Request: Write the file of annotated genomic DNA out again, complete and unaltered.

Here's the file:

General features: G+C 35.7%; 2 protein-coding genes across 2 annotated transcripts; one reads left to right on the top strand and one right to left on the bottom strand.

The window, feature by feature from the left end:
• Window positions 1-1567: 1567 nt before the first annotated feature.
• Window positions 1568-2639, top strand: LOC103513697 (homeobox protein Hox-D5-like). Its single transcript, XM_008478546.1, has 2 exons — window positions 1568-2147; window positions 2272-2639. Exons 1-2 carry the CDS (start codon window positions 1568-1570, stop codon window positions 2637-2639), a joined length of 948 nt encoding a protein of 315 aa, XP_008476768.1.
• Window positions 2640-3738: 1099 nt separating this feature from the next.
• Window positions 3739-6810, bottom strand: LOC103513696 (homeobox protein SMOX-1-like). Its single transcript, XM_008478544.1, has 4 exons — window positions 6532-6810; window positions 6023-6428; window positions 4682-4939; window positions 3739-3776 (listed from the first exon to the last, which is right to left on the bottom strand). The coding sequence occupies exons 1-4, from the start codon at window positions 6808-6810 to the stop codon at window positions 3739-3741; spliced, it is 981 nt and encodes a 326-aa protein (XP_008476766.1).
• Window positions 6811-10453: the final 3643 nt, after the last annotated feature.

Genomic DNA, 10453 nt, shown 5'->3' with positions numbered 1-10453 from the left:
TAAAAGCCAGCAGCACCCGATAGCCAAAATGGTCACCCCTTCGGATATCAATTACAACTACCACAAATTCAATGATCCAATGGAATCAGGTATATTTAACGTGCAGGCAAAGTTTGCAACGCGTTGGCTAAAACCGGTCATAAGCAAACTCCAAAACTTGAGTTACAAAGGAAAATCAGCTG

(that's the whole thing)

General features: G+C 35.7%; 2 protein-coding genes across 2 annotated transcripts; one reads left to right on the top strand and one right to left on the bottom strand.

The window, feature by feature from the left end:
• Window positions 1-1567: 1567 nt before the first annotated feature.
• Window positions 1568-2639, top strand: LOC103513697 (homeobox protein Hox-D5-like). Its single transcript, XM_008478546.1, has 2 exons — window positions 1568-2147; window positions 2272-2639. Exons 1-2 carry the CDS (start codon window positions 1568-1570, stop codon window positions 2637-2639), a joined length of 948 nt encoding a protein of 315 aa, XP_008476768.1.
• Window positions 2640-3738: 1099 nt separating this feature from the next.
• Window positions 3739-6810, bottom strand: LOC103513696 (homeobox protein SMOX-1-like). Its single transcript, XM_008478544.1, has 4 exons — window positions 6532-6810; window positions 6023-6428; window positions 4682-4939; window positions 3739-3776 (listed from the first exon to the last, which is right to left on the bottom strand). The coding sequence occupies exons 1-4, from the start codon at window positions 6808-6810 to the stop codon at window positions 3739-3741; spliced, it is 981 nt and encodes a 326-aa protein (XP_008476766.1).
• Window positions 6811-10453: the final 3643 nt, after the last annotated feature.

Genomic DNA, 10453 nt, shown 5'->3' with positions numbered 1-10453 from the left:
TAAAAGCCAGCAGCACCCGATAGCCAAAATGGTCACCCCTTCGGATATCAATTACAACTACCACAAATTCAATGATCCAATGGAATCAGGTATATTTAACGTGCAGGCAAAGTTTGCAACGCGTTGGCTAAAACCGGTCATAAGCAAACTCCAAAACTTGAGTTACAAAGGAAAATCAGCTG